Iranian-American journalist Azadeh Moaveni watches the anniversary with a special perspective.
Born in California, she went back to Iran as a young woman for Time magazine. She wrote “Lipstick Jihad,” saw the rise of Ahmadinejad, saw Iranian longing for pride and freedom. She fell in love, got pregnant, got married, got out.
This hour, On Point: Azadeh Moaveni and her candid, conflicted view of modern Iran.
You can join the conversation. How do you see Iran? What’s your question about the complex country behind the “death to America” chants? Share your thoughts.Guest:
Joining us from London is Azadeh Moaveni, contributing writer on Iran and the Middle East for Time magazine. She spent two years in Iran, from 2005 to 2007, and just returned from three weeks there at the first of the year. She is author of “Lipstick Jihad” and of “Iran Awakening,” with Nobel Peace Prize winner Shirin Ebadi. Her new book is “Honeymoon in Tehran: Two Years of Love and Danger in Iran.” You can read excerpts at RandomHouse.com.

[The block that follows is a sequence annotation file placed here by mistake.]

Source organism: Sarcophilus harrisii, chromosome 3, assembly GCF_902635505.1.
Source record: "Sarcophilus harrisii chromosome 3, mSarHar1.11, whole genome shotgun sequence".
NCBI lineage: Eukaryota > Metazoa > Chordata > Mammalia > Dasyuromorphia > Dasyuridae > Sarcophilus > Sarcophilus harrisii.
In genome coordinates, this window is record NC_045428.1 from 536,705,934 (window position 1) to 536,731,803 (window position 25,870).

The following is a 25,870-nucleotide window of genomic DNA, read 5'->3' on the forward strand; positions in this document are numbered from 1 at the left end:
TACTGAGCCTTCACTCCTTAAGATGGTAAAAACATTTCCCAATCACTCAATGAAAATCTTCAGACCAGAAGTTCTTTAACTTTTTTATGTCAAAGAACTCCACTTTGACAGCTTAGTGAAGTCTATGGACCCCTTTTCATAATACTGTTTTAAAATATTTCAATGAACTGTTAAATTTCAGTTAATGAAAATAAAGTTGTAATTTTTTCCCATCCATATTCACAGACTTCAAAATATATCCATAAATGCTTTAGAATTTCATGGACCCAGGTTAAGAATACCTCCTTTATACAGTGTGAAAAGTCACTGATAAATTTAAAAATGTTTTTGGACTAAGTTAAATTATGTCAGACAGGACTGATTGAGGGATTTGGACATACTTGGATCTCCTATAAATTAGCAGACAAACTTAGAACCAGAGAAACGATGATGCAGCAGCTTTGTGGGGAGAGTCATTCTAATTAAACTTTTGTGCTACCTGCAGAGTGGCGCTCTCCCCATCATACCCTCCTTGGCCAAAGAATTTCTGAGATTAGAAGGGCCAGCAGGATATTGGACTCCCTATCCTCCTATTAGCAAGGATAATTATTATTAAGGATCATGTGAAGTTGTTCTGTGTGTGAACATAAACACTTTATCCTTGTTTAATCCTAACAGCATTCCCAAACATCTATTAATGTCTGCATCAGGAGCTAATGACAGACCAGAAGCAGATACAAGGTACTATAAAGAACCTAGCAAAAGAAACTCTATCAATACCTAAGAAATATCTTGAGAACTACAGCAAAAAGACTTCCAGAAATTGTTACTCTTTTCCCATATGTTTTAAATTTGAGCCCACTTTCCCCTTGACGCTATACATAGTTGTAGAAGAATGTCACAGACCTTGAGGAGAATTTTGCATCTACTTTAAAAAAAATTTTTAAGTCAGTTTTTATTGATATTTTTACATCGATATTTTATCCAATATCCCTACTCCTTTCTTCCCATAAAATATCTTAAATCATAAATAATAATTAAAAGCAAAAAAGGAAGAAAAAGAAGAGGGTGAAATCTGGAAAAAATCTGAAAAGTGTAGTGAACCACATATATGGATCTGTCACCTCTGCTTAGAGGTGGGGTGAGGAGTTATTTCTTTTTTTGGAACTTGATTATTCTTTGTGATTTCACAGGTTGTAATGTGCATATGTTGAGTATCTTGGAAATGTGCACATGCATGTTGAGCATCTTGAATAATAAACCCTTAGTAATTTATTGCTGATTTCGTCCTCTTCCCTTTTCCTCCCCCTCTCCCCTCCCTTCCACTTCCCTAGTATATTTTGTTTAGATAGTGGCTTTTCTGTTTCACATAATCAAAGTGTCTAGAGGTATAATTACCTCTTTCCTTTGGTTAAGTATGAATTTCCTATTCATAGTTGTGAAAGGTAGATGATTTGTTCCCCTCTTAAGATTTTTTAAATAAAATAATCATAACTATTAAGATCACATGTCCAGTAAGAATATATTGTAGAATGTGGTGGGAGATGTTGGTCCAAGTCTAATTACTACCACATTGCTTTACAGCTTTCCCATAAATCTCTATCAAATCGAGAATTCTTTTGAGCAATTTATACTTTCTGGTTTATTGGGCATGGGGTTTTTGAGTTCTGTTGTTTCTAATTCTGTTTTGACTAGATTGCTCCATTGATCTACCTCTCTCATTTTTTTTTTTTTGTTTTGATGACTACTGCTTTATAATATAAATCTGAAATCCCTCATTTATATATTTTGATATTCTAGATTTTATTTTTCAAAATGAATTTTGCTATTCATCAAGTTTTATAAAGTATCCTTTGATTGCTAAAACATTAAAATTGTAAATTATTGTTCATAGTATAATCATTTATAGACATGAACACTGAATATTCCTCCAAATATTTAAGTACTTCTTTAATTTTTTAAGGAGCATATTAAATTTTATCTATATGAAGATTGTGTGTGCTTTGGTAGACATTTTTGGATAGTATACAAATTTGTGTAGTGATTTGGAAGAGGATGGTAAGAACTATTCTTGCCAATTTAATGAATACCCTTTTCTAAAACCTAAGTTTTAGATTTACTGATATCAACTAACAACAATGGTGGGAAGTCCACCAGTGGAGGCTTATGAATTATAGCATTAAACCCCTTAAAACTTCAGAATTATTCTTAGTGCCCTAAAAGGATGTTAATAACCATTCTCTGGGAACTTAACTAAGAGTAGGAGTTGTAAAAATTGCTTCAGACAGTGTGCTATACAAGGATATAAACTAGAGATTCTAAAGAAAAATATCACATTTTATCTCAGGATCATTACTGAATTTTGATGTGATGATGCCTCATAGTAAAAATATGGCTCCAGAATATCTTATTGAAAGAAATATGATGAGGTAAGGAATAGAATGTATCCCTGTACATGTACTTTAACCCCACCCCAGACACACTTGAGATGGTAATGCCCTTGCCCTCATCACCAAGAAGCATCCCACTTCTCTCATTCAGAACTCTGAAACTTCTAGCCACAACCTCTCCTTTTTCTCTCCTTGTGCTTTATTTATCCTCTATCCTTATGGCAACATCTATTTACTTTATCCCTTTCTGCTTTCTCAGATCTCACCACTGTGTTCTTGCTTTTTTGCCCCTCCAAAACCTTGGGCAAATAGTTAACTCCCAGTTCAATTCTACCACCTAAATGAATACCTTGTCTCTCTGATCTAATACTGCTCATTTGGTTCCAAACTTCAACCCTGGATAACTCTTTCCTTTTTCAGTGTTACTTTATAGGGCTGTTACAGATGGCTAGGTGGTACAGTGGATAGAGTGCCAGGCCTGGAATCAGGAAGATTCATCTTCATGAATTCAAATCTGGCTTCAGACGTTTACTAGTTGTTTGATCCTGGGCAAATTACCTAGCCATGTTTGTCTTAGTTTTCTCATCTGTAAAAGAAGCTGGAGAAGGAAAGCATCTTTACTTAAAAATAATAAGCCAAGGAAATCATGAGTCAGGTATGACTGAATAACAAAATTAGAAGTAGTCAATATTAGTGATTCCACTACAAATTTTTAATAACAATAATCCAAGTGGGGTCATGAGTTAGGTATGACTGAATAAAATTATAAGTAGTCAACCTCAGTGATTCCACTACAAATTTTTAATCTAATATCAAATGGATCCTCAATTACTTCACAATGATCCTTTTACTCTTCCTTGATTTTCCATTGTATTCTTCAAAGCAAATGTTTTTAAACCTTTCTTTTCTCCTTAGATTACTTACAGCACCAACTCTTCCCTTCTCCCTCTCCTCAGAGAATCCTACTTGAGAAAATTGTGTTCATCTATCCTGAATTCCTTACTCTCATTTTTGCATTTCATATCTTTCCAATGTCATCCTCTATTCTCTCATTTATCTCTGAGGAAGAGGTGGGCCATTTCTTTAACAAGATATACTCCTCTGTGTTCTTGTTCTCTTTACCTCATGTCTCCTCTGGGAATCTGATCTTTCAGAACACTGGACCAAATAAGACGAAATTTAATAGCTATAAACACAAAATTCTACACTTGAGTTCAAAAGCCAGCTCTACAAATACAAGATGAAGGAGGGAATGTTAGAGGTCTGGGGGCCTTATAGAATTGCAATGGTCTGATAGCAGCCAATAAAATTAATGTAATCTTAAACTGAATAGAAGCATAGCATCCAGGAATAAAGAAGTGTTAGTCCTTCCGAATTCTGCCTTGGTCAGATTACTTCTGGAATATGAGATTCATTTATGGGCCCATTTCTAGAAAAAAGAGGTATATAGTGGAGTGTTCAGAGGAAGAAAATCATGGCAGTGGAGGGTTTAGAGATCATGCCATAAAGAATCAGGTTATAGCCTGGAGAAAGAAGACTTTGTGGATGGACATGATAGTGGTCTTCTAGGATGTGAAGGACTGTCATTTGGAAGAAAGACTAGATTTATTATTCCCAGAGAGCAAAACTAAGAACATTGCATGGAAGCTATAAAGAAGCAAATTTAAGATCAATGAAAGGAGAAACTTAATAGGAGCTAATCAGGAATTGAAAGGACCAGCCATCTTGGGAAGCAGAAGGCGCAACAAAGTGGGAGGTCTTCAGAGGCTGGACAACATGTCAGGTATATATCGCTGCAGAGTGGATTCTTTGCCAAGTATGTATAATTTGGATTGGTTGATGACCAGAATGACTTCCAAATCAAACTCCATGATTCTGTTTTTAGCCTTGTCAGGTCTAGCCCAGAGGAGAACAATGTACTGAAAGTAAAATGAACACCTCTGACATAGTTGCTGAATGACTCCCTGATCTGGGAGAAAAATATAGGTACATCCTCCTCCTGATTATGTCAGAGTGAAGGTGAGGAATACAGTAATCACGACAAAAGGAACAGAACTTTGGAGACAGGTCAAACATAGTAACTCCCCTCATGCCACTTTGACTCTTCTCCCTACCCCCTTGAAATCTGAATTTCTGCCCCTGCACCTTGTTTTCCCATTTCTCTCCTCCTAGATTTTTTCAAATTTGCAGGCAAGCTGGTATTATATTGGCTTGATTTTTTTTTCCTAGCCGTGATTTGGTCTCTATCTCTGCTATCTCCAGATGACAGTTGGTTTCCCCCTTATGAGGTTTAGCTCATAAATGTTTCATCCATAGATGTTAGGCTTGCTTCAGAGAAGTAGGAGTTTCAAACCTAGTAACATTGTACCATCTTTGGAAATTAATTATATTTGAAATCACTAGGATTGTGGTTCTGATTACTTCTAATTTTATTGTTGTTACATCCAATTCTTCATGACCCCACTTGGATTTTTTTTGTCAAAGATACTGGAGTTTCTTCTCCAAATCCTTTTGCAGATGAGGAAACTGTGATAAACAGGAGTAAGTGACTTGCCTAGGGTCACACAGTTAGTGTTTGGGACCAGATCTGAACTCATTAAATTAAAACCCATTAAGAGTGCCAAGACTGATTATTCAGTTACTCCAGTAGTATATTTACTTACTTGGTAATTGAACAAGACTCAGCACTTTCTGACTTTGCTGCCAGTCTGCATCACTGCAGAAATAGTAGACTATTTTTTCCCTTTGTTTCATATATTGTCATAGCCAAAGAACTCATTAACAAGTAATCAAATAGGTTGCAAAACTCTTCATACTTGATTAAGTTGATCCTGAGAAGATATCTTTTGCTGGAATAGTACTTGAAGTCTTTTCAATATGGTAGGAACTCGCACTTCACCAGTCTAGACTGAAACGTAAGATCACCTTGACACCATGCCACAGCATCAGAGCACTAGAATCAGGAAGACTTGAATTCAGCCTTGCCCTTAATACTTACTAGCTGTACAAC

In a recent piece for The Wall Street Journal, Moaveni wrote that Nobel laureate Shirin Ebadi has been targeted recently by the Ahmadinejad regime.
In The Washington Post, she wrote about Iranians' reactions to Israel's campaign against Hamas in Gaza.
And on a somewhat lighter note, she wrote recently for The New York Times Magazine about her effort to serve alcohol at her Tehran wedding.
This program aired on February 10, 2009.